Estonian Air employees demand redundancy pay from Nordica

7. novembril 2015 lahkus Tallinna lennujaamast viimane Estonian Airi värvides lennuk sihtkohaks Kopenhaagen.

PHOTO: Erik Prozes

Almost 60 former employees of national airline Estonian Air have taken current air carrier Nordica to court for more than €1.7 million in outstanding redundancy payments from their previous employer.

The bankruptcy of Estonian Air was declared in late 2015. Representative of the Estonian Air Line Pilots Association Helen Reinhold said already at the time that a number of employees have not received redundancy pay, and that it can take months. The union took Estonian Air to court.

Today, a year and a half since the airline’s bankruptcy, employees say they still haven’t received fair redundancy compensation. That is why this time the union decided to sue national airline Nordica.

Representative of the plaintiffs, sworn lawyer at Sirel & Partnerid Kalle-Kaspar Sepper, said that 59 employees are suing Nordica for more than €1.7 million in missed wages and holiday pay, as well as compensation for termination of employment contracts.

“It is an extremely voluminous claim financed largely by legal insurance provider DAS Õigusabikulude Kindlustuse AS with which many employees have contracts. The plaintiffs would have found it too much to sue a major company on this kind of a scale without the insurer,” he said.

Why is compensation demanded from Nordica that did not hire the former employees of Estonian Air? Sepper said they have evidence to suggest Estonian Air has moved to a new body in Nordica that makes the latter responsible for all claims of former employees.

“The plaintiffs claim the transition of the airline took place designedly and following an exact plan,” he said. The attorney added the claim is reflected in overlapping owners and board members, continued flights, transfer of economic activity, management, aircraft, partners, and contracts.

Sepper said that Nordica has moved for a closed trial. The company is also looking for guarantees of €154,080 from each employee to cover potential procedural expenses.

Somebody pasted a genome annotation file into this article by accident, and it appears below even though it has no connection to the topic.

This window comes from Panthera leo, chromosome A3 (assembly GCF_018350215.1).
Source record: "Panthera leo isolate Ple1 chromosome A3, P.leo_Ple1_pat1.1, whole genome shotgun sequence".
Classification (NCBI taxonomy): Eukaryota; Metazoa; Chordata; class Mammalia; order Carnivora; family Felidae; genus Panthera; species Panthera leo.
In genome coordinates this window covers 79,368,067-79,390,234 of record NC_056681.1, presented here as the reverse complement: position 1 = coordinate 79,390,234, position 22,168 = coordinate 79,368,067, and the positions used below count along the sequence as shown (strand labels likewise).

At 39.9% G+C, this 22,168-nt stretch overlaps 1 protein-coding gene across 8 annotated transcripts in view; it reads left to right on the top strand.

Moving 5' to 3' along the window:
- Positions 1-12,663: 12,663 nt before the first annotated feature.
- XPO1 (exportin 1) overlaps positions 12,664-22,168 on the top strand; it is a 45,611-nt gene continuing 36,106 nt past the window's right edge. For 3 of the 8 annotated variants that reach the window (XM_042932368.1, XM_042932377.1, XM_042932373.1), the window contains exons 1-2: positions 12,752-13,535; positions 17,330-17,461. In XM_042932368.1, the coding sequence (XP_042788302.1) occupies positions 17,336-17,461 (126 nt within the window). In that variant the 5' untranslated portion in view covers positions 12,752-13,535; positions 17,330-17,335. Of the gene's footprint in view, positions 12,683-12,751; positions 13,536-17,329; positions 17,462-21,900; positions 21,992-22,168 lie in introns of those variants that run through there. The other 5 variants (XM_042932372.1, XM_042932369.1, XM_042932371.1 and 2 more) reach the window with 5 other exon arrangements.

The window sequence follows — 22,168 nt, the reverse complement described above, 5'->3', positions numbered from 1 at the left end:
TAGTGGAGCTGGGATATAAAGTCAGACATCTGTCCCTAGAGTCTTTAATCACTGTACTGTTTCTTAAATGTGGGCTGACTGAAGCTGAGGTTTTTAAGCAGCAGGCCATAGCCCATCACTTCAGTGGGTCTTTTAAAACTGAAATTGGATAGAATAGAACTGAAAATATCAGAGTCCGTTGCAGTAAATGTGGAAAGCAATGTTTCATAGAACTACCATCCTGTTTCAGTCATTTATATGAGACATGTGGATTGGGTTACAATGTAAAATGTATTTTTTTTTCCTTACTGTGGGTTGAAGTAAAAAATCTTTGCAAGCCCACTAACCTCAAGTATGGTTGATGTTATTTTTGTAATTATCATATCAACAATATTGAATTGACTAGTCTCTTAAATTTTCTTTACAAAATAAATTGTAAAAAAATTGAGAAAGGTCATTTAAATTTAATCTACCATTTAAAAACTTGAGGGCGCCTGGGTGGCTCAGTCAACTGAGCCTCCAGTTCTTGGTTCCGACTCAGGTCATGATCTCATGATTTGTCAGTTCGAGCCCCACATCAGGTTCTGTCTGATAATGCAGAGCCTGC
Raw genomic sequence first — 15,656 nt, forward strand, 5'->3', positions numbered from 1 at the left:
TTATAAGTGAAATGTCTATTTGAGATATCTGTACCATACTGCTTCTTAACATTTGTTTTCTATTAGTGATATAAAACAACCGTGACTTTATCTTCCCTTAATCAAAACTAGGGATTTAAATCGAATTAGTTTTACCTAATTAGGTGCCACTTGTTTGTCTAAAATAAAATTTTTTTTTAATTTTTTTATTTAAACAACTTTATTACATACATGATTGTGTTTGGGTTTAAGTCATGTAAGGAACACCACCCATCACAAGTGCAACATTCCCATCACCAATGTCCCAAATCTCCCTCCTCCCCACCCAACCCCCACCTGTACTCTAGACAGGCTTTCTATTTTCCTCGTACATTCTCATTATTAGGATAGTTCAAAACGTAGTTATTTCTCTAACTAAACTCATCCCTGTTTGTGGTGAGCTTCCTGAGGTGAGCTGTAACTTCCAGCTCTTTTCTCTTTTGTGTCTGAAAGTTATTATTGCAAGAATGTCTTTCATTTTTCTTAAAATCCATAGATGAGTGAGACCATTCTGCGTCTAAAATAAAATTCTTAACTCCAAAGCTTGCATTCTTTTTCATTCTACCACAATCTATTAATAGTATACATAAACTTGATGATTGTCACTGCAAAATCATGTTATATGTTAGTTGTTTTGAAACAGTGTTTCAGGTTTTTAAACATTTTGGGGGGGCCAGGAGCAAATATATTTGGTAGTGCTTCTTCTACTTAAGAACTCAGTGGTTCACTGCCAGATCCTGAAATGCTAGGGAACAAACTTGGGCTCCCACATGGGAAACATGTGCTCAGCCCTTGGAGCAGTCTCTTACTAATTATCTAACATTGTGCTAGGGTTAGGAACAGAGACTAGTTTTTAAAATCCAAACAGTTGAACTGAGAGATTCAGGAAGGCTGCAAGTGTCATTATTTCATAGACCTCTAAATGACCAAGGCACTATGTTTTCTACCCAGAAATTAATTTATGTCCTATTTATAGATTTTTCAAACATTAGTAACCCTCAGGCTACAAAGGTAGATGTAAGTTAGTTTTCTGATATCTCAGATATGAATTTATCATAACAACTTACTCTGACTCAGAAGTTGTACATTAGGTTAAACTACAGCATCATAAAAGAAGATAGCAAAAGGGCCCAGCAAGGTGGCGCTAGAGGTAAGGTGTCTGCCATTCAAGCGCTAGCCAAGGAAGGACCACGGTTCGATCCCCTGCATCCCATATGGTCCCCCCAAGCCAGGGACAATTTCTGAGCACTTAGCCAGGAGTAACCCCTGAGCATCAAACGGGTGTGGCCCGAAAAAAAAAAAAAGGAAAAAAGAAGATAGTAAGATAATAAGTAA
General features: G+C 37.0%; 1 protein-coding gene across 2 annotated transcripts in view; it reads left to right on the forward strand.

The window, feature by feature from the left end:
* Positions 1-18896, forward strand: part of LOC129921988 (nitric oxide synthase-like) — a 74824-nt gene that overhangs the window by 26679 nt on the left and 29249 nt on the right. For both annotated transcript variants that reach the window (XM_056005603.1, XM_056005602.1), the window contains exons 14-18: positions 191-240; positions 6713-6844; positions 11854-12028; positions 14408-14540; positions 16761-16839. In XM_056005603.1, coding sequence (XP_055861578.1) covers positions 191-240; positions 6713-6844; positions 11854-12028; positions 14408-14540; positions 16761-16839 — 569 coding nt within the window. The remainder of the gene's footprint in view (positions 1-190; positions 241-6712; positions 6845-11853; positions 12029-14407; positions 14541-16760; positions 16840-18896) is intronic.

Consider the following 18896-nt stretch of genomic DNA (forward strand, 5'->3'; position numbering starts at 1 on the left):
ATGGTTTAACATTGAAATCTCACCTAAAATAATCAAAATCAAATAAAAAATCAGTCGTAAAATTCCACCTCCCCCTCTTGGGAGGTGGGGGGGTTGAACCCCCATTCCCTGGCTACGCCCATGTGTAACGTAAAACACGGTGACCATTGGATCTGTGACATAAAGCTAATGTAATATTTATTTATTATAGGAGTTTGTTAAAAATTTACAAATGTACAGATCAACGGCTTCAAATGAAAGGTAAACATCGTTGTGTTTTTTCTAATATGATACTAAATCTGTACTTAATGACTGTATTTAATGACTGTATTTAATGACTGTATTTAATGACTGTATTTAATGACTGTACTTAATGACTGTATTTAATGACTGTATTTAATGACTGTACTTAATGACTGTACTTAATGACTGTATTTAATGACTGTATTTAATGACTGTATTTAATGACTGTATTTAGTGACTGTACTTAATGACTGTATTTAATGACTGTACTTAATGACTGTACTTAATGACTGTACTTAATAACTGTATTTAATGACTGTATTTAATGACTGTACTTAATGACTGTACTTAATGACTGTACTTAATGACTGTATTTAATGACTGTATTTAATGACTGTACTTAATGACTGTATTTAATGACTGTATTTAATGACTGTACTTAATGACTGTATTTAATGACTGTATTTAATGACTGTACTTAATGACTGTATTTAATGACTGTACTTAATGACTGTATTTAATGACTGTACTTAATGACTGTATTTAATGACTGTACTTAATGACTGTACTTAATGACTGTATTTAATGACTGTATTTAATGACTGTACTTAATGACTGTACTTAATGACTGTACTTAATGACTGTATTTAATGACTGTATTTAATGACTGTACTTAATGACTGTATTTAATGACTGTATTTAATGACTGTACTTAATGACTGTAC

Former Estonian Air pilot Helen Reinhold said employees have not managed to secure funds from Estonian Air’s bankruptcy assets. “We decided to go to court as it seems Estonian Air has transitioned into a new body - Nordica. Transfer of income must be accompanied by transfer of expenses,” she said.

CEO of Nordica Jaan Tamm was surprised by the lawsuit. He said that as far as he can understand the employees’ claim is aimed against their former employer that went bankrupt.

“Nordica is a new company that started from scratch and is working based on its own business plan and value. While there might be legal nuances, they will be handled by our legal counsel,” Tamm commented. Nordica is represented by lawfirm CO-BALT.

Tamm said that he understands where the employees are coming from. He invited disgruntled employees to come work for Nordica as one possible solution. “Come, and let us contribute to the development of Nordica and Estonian aviation together. We need more skilled pilots and cabin crew, but also office workers,” he said.

Estonian Air terminated its activities on November 7, 2015 after the European Commission concluded the airline had been given illicit state aid. The airline went bankrupt as it couldn’t afford to return the sums.

Estonian Air was the largest company to go bankrupt in 2015. Total claims amounted to €120 million. Trustee in bankruptcy Toomas Saarma said that proceeds from sale of assets will be used to cover procedural costs and satisfy debtors’ claims.